Post war the ex-Erie mikados, AGS Ts-1s, Ms-1s, Ms-4s and former Eastern line Ms4s joined in along with FTs in ABBA configuration about (though at least one Frank Ardrey photo has an F3 B-unit replacing one of the FT units. E6s were used on the Southerner

Traffic needs an epistle all of its own, but one curiosity is that loaded coal hoppers moved in both directions - coal from the Alabama mines went east (including a fair number of Frisco hoppers), but a few photos indicate that what was most probably metallurgical coal came west  - usually in  N&W hoppers, but I have seen a photo which includes a C&O car as well. Given where the loads probably originated, the routing of these westbound coal loads seems really odd, but they are definitely coming from the Atlanta direction.

Aidrian


Virus-free. www.avast.com

On Sun, Sep 19, 2021 at 10:07 PM C J Wyatt <cjwyatt@...> wrote:
I think that I can speak for early 1947. Steam locomotives regularly used would be AGS and Birmingham Division assigned, though assignments were starting to go via the wayside. 

passenger locomotives:

4-6-2 Class Ps-4

4-8-2 Class Ts and Ts-1 (USRA light)

freight locomotives:

2-8-2  Class Ms, Ms-1 (USRA light and copies), Ms-4  (USRA heavy copies), and Ms-7 (acquired from Erie RR during WWII, some with Vanderbilt tenders)
 
2-8-8-2 Class Ls-2 (simple) and maybe Ls-1 (compound)

2-8-0 Class Ks (maybe, but Class Ms frequently used for local freight)

I don't think F-units were showing up regularly on through freight's so the E6 on The Southerner might be the only diesel which you would see. Want more diesel's than steam locomotives? Skip forward until 1950.

At one time I considered modeling the Birmingham Division, so if you would like to have a conversation sometime,  I'd be glad to talk with you.

Jack Wyatt


On Sunday, September 19, 2021, 03:17:04 PM EDT, James Walton <whovianwil@...> wrote:


I'm interested in the line for both historical and potential modelling purposes. 

Do you know what steam and diesel locomotive types were commonly used?

On Sun, Sep 19, 2021, 13:53 C J Wyatt <cjwyatt@...> wrote:
Southern Railway System had two more pairs of passenger trains on that line during your era. You had another Frisco connection, The Sunnyland, and what could be best described as an overnight local, Nos. 11-12

I can tell you what steam locomotives were common up until '47 or so, but when dieselization got in full swing, the best steam locomotives were more freely moved around the system to runoff remaining flue time.

Just curious if you interests are historical, or are you looking for a location to model.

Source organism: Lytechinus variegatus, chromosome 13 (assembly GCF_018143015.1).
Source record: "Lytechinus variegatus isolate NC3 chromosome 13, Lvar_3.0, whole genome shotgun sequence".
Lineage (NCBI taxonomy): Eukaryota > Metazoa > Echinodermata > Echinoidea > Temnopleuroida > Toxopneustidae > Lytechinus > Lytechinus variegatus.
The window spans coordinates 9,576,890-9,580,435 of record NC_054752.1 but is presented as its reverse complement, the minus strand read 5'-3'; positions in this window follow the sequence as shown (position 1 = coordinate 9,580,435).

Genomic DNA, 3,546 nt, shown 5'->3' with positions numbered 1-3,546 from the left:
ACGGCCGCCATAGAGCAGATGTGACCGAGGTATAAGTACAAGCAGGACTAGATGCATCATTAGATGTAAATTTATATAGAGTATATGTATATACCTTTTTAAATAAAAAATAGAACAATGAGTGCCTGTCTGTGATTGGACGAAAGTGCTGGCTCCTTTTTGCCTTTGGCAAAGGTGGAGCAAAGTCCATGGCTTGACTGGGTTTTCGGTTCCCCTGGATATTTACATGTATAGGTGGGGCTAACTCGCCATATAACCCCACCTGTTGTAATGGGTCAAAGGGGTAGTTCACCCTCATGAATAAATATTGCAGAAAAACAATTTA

Hope this helps.

Jack Wyatt

On Sunday, September 19, 2021, 09:29:27 AM EDT, James Walton <whovianwil@...> wrote:


I've been trying to figure out locomotive classes and traffic were common on the Southern's Atlanta-Birmingham line in the late 40s and 50s. I don't have a copy of Richard Prince's book, so I'm having to make do with sources like steamlocomotive.com - not exactly ideal. 

I know only that the Southerner and the Kansas City-Florida Special used the line, but not much more.


Virus-free. www.avast.com


locked Re: Locos and Traffic on the Atlanta-Birmingham Line

James Walton
 

Thanks all, what you've shown has really helped. 

Does anyone know what switchers the Southern tended to use in their Atlanta and Birmingham yards at this time?

Does anyone know what companies the Southern interchanged with in Bham? I know the Southern and the Frisco were on good terms, so they certainly had an interchange. 

On Mon, Sep 20, 2021, 15:44 Aidrian Bridgeman-Sutton <abridgemansutton@...> wrote:
Sorry, but apparently Mr Brain and Mr Memory were both having bad days at the office. for "1492 (though she seems to have moved around a bit during and after WW2)"  please read "1482" and forget the bit about moving around. 

Aidrian   

Virus-free. www.avast.com

On Mon, Sep 20, 2021 at 5:07 PM Aidrian Bridgeman-Sutton via groups.io <abridgemansutton=gmail.com@groups.io> wrote:
Perhaps I might add some notes to Jack's summary; it was he who got me interested in this part of the system 20 something years ago. 

Frank Ardrey was very active in the area in the forties and took a lot of photos which are well worth hunting down. Many of his pictures a loco portraits, but he took a good number of train photos on the Birmingham Divsion which are well worth looking up

Prior to 1946 there were some restrictive bridge limits, which precluded heavier engines such as Ms-4s and Ps-4. Before WW2 this meant that Ts and Ts-1 Mountains, Ms and Ms-1 Mikados handled the great majority of trains with some locals using K class 2-8-0s. . Ps-2 Pacifics seem to have mostly been used on the line to Sheffield. The simple 2-8-8-2s appeared somewhere about 1940-41 as best I can tell -  compounds seem to have mostly been used for mine traffic from a rather earlier date.     

I don't seem to have any evidence of Ps-4s on the Birmingham Division; that doesn't mean it didn't happen, as many AGS steam engines were deployed when that line started to be dieselised. 
  • Ts  1461.1462  
  • Ts1 1481, 1492 (though she seems to have moved around a bit during and after WW2), 1499 
  • Ms 4541. 4548 though I suspect these may have been used mostly for local traffic in the post war period